Tuesday, September 24, 2013

Italian Artistry - Ciabatta Stuffed with Onions and Herbs

I don't know if anyone has noticed, but in the bread baking world I have a few heroes. Jeffrey Hamelman, the Master Baker and Instructor from King Arthur Flour is one. His book, simply titled Bread is a classic and when first released in 2004, was instantly hailed as the bread book. It is now into its 2nd edition and this time it is even better. 

Another baking hero of mine is Peter Reinhart, without doubt one of the greatest bread bakers of our time. He has written numerous cookbooks from Brother Juniper's Bread Book through Crust and Crumb and The Bread Baker's Apprentice and all the way to Peter Reinhart's Whole Grain Breads. Every one a gem. And if you follow the recipes they will no doubt lead you to better baking. I can almost guarantee it. 

This recipe is a variation on Reinhart's Ciabatta recipe, filling it with caramelized onion and fresh herbs from my garden. You can use just about any herbs but the taste family of oregano, basil, marjoram, thyme or rosemary works best in my opinion. I also varied the shape of the loaves. Instead of the smallish rolls we usually make with this dough, I shaped it into a largish loaf and later sliced it to make incredible sandwiches. Toasted with a little sharp mustard, it is incredible. Like most recipes from Reinhart, this one includes a starter - in this case a poolish, which ferments for a few hours or even overnight. Make the effort with this one, it is definitely worth it.

Here's What You'll Need:
for the starter (poolish):
2 1/2 cups/11.25 oz/320 g bread flour (or AP flour)
1 1/2 to 1 3/4 cups/12 oz/340 ml water
1/4 tsp instant dry yeast

Mix the flour, water and yeast together to make a very thick slurry. It will have the consistency of thick pancake batter. Cover and let it stand, at room temperature for at least 3 or 4 hours, or even overnight. If leaving overnight, after 3 hours place the bowl in the refrigerator.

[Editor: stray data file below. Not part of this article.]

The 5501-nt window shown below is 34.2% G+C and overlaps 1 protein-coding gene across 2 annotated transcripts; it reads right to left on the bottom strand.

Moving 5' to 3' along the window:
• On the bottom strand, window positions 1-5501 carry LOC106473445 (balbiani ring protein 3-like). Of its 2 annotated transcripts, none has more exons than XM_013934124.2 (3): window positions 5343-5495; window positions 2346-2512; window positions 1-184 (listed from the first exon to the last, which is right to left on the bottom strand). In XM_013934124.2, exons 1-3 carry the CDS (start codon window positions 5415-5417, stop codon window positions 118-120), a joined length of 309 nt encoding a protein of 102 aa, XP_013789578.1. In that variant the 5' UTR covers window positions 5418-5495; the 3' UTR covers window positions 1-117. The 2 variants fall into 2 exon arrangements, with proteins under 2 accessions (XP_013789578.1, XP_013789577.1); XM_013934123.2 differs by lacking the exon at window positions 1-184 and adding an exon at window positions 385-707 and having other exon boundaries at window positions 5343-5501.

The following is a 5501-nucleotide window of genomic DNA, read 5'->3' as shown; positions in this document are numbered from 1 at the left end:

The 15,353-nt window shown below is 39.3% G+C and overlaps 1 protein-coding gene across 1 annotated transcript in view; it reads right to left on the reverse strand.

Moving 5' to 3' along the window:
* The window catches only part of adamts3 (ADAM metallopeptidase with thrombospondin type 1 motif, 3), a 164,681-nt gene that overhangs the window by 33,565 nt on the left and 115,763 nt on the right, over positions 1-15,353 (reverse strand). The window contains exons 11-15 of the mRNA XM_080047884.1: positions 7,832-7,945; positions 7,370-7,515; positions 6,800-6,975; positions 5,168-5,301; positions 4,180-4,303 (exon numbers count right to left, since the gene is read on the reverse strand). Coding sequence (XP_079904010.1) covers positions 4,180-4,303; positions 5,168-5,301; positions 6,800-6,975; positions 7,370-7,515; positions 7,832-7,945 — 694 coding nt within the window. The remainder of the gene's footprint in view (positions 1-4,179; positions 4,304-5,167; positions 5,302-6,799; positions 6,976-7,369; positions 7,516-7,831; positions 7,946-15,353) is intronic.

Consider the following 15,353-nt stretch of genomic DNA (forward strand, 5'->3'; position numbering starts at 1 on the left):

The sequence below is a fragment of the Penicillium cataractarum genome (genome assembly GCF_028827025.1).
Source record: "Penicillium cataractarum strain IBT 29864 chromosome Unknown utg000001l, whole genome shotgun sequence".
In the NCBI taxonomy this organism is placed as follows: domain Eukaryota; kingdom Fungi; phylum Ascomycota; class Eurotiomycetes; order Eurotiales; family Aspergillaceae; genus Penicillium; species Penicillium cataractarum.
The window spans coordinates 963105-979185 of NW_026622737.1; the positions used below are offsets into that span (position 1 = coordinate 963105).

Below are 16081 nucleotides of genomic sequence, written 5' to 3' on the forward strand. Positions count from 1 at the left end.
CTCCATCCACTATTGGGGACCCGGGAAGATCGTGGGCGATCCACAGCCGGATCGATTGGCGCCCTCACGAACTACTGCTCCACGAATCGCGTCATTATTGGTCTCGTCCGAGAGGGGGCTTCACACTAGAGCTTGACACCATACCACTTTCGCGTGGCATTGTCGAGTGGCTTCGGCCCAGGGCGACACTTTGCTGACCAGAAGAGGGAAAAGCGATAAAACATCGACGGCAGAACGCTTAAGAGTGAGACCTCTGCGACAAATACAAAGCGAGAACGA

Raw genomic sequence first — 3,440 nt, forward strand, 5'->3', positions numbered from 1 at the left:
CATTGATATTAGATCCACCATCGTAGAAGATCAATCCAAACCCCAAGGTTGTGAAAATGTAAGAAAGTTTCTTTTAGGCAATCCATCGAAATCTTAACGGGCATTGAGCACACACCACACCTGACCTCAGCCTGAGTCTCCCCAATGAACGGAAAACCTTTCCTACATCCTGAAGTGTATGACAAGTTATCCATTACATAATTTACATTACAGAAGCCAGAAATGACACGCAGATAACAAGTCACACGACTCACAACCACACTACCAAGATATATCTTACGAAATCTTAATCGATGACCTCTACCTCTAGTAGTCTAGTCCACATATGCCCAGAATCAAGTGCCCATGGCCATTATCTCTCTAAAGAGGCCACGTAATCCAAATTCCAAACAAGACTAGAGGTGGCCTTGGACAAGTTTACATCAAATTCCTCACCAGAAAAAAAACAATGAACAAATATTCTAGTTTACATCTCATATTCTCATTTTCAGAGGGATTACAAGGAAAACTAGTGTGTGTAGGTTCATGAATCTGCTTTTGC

The next day...

For the dough:
all of the poolish
3 cups/13.5 oz/385 g bread flour (or AP flour)
1 3/4 tsp salt
1 1/2 tsp. instant dry yeast
1/3 to 3/4 cup water at room temperature

for the filling:
2 cups chopped onions
1 cup chopped fresh herbs
1 Tbs. balsamic vinegar
2 Tbs. brown sugar

Using olive oil, saute the onions on a low heat until very soft. Add the brown sugar and the balsamic vinegar and continue stirring until it thickens slightly. Cool completely before using.

Here's What You'll Need To Do:

* If you refrigerated the poolish, remove it at least 1 hour before using it so it comes to room temperature.

1. Mix the flour, salt and yeast together in a large bowl. Then add the poolish and 1/3 cup of water. Mix by hand until it comes together. You may need to add a bit more water up to 3/4 cups. When it forms into a rough ball of dough, remove to a lightly floured surface.

2. Knead the dough, which will be quite sticky and slack using the stretch and fold technique. Flatten the dough into a rough rectangle. Stretch the far side away from you and then on top of the remaining dough. Do the same with the dough closest to you so it is folded like a letter. Rotate the dough 90 degrees and repeat.